What of critical care?

by May 1, 2020 0 comments

Hospitals are turning away serious patients with other conditions because they don’t have a COVID-free certificate

With a death rate ranging between 2.3 and five per cent in the worst case scenario, the Coronavirus pandemic has us all hunkering down in our homes with the medical fraternity primed in battle mode. To the extent that all other patients are being told to stay away from hospitals and use telemedicine facilities instead. But now an extended lockdown and the fear of contamination mean that emergency rooms at most hospitals are turning critical care patients away unless they have a COVID-free certificate, which can take days to come. However, before the Coronavirus reared its ugly head in China and subsequently in India, a whopping 5.8 million people in this country were dying each year due to Non Communicable Diseases (NCDs), as indicated by a 2015 World Health Organisation (WHO) report. So now, we also have to think of the millions of patients who till now made up the disease burden of the nation. Cancer, heart, respiratory diseases, diabetes, malaria, TB, dengue, stroke, renal diseases, endocrine and infectious diseases to name a few have not disappeared overnight. They are still very much in the country, people are suffering and yes, they are dying from them. But are they being treated? For instance, last month, private hospitals in Vizianagaram stopped new admissions of non-Corona patients and discharged many in-hospital ones. Out Patient Departments (OPDs), too, were non-functional as many doctors and staff showed little or no interest in extending their services. The Government itself has asked hospitals to stop OPDs and elective or non-emergency surgeries. As a result, private hospitals around India are reporting a sharp drop in footfall — as high as 70 per cent to 80 per cent, says a FICCI study. Many patients, who were ailing from diseases other than the virus, were evicted from their rooms at some hospitals as well. So what of the plight of non-COVID patients? What of the people who have been diagnosed with cancer and have travelled to metropolitan cities to seek treatment? Are they to be left to die and their relatives who accompanied them left if the lurch, forced to fend for themselves amid a nationwide lockdown? Or even if they belong to the city where the hospital is located, what of their trauma? Are they being looked after, their treatment continuing?

2018 saw 2.15 million new cases of tuberculosis diagnosed in India. The predicament of these patients, countless of whom would be on treatment at DOTS (directly observed treatment short-course) centres and additionally at hospital OPDs, which are currently either closed down or difficult to reach because of the rigid time limitation, is unimaginable. The resurgence of TB — multiple drug-resistant TB — because of not following treatment conventions is notable. It is significant that the wellbeing of TB patients during the lockdown is monitored. The dread of Coronavirus and the requirement for isolation must not stop individuals from getting treatment for non-COVID medical emergencies. Both the Government and the hospital administrators must understand that people are rushing to hospitals only when the scenario is beyond redemption. Also, since all the hospitals and numerous smaller clinics are shut, a significantly high number of patients with cardiac, neuro, stroke, gastro, diabetic and orthopaedic complications are getting zero or delayed intervention that will prolong the recovery process. While the PM’s idea of clapping and clanging of utensils to recognise the efforts of those fighting the battle against COVID-19 was a noble one, the on-ground reality still appears to be grim and disappointing. Doctors have been assaulted by citizens as well as police forces for ‘breaking the rules of the lockdown’ while trying to reach their respective workplaces to continue serving patients. At this moment, the noise created by the clanging utensils is the last thing medical professionals want. Instead, demands are being made for better hardware and Personal Protective Equipment (PPE). Social distancing is a basic step to check the spread of the infection. Yet, the lockdown could have been executed with more thought for people already suffering from various ailments. The healthcare machinery of a country ought not to be decided by its reaction to a pestilence but by its promise to save lives in the long haul. A fully functional healthcare system framework would have been helpful in crises such as these. So we have to take stock of what we are doing. Are we exchanging one disease burden for another and ignoring the chronic, pre-existing one, thereby making India a sicker nation than it was before? It is time we got a bit real.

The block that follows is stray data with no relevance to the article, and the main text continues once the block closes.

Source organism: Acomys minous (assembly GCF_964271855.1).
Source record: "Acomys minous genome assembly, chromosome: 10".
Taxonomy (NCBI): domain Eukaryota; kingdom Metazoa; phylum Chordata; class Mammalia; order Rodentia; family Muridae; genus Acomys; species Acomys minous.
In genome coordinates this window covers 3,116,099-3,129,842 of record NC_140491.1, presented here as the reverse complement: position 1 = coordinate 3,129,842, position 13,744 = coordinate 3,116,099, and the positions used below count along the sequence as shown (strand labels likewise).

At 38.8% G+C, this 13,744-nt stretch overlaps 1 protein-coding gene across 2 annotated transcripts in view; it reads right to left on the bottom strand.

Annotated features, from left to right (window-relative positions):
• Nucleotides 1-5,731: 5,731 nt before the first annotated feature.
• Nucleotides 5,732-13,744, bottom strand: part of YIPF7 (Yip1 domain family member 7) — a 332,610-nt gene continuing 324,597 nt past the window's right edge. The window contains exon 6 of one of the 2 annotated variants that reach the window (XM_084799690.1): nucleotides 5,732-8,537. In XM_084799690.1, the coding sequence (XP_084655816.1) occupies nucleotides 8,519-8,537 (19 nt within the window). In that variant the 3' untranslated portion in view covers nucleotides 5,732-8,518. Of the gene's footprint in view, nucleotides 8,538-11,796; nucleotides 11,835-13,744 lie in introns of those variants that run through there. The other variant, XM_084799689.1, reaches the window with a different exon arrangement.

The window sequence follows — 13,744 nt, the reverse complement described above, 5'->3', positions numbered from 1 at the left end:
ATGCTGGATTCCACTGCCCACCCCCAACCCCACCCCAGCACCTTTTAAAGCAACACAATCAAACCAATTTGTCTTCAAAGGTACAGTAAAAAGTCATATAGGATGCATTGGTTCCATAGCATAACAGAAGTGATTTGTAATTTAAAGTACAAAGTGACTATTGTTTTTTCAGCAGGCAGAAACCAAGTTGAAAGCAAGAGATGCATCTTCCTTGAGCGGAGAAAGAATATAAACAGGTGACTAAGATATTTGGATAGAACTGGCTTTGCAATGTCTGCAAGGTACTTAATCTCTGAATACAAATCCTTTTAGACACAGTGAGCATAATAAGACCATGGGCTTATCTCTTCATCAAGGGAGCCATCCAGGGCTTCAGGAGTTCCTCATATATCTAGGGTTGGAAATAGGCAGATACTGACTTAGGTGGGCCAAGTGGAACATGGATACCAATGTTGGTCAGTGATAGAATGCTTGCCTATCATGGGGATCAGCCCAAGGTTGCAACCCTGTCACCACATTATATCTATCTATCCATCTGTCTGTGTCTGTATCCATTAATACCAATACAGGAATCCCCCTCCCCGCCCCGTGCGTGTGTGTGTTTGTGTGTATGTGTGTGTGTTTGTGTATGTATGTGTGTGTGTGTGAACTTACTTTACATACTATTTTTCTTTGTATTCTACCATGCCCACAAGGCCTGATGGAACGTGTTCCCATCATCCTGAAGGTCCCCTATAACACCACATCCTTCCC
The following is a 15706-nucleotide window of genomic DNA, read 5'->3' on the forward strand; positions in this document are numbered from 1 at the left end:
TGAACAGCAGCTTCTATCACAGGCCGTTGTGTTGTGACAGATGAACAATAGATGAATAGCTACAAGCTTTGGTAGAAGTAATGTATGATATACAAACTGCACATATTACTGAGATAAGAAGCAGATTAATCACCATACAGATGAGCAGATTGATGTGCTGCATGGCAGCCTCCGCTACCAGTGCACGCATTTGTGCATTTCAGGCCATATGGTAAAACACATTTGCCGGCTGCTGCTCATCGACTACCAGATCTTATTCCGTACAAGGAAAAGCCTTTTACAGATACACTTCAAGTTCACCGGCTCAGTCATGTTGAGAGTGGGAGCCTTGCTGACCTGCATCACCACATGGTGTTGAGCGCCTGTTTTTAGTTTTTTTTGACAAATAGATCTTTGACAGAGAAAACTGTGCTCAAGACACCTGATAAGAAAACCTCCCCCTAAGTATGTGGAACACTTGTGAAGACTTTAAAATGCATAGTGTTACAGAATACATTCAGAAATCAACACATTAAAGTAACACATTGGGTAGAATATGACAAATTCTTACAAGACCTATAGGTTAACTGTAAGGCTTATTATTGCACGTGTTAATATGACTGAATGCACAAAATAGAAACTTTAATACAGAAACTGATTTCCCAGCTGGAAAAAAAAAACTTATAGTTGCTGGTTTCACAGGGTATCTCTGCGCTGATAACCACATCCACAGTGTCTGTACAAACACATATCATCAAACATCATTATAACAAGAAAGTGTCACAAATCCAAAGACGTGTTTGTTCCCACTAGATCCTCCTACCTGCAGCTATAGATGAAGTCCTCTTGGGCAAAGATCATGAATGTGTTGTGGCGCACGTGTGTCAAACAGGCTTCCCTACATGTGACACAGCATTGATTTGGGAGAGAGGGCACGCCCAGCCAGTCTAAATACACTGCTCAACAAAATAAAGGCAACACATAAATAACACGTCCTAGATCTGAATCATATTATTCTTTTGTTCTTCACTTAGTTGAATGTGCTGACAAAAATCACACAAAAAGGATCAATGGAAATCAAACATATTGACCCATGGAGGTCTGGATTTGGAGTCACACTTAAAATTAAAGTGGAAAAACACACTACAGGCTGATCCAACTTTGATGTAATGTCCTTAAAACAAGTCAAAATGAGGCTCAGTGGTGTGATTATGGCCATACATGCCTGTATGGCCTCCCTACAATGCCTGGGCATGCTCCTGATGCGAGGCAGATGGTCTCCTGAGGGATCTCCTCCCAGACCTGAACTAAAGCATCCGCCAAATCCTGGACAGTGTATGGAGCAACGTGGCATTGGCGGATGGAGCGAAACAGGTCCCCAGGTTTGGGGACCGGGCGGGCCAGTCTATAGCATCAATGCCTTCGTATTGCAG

(Courtesy: The Pioneer)

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